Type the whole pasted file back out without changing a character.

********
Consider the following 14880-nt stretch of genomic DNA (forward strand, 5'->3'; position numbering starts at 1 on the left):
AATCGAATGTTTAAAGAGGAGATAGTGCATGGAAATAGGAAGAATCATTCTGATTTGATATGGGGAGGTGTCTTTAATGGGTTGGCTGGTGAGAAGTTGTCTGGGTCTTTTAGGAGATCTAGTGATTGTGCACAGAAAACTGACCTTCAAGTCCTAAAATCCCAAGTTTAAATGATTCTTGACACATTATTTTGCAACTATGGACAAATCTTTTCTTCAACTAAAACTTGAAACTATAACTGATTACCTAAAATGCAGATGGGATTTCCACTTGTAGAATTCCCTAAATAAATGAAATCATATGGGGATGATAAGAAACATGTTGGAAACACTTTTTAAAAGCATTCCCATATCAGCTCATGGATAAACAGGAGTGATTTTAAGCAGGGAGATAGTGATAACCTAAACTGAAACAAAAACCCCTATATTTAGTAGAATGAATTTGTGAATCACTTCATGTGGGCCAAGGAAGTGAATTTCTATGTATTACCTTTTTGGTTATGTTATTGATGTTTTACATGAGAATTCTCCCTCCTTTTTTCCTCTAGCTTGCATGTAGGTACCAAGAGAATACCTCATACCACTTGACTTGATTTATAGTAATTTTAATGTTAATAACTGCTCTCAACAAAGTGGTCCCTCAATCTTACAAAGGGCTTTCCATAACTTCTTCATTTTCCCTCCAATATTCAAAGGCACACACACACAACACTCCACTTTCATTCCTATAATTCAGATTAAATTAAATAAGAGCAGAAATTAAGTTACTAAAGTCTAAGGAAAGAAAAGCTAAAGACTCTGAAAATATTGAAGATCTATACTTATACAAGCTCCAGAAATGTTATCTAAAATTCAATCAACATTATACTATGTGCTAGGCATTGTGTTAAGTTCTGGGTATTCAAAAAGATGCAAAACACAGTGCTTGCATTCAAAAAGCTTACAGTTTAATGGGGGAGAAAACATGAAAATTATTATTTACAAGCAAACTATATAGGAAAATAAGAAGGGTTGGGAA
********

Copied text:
Consider the following 14880-nt stretch of genomic DNA (forward strand, 5'->3'; position numbering starts at 1 on the left):
AATCGAATGTTTAAAGAGGAGATAGTGCATGGAAATAGGAAGAATCATTCTGATTTGATATGGGGAGGTGTCTTTAATGGGTTGGCTGGTGAGAAGTTGTCTGGGTCTTTTAGGAGATCTAGTGATTGTGCACAGAAAACTGACCTTCAAGTCCTAAAATCCCAAGTTTAAATGATTCTTGACACATTATTTTGCAACTATGGACAAATCTTTTCTTCAACTAAAACTTGAAACTATAACTGATTACCTAAAATGCAGATGGGATTTCCACTTGTAGAATTCCCTAAATAAATGAAATCATATGGGGATGATAAGAAACATGTTGGAAACACTTTTTAAAAGCATTCCCATATCAGCTCATGGATAAACAGGAGTGATTTTAAGCAGGGAGATAGTGATAACCTAAACTGAAACAAAAACCCCTATATTTAGTAGAATGAATTTGTGAATCACTTCATGTGGGCCAAGGAAGTGAATTTCTATGTATTACCTTTTTGGTTATGTTATTGATGTTTTACATGAGAATTCTCCCTCCTTTTTTCCTCTAGCTTGCATGTAGGTACCAAGAGAATACCTCATACCACTTGACTTGATTTATAGTAATTTTAATGTTAATAACTGCTCTCAACAAAGTGGTCCCTCAATCTTACAAAGGGCTTTCCATAACTTCTTCATTTTCCCTCCAATATTCAAAGGCACACACACACAACACTCCACTTTCATTCCTATAATTCAGATTAAATTAAATAAGAGCAGAAATTAAGTTACTAAAGTCTAAGGAAAGAAAAGCTAAAGACTCTGAAAATATTGAAGATCTATACTTATACAAGCTCCAGAAATGTTATCTAAAATTCAATCAACATTATACTATGTGCTAGGCATTGTGTTAAGTTCTGGGTATTCAAAAAGATGCAAAACACAGTGCTTGCATTCAAAAAGCTTACAGTTTAATGGGGGAGAAAACATGAAAATTATTATTTACAAGCAAACTATATAGGAAAATAAGAAGGGTTGGGAA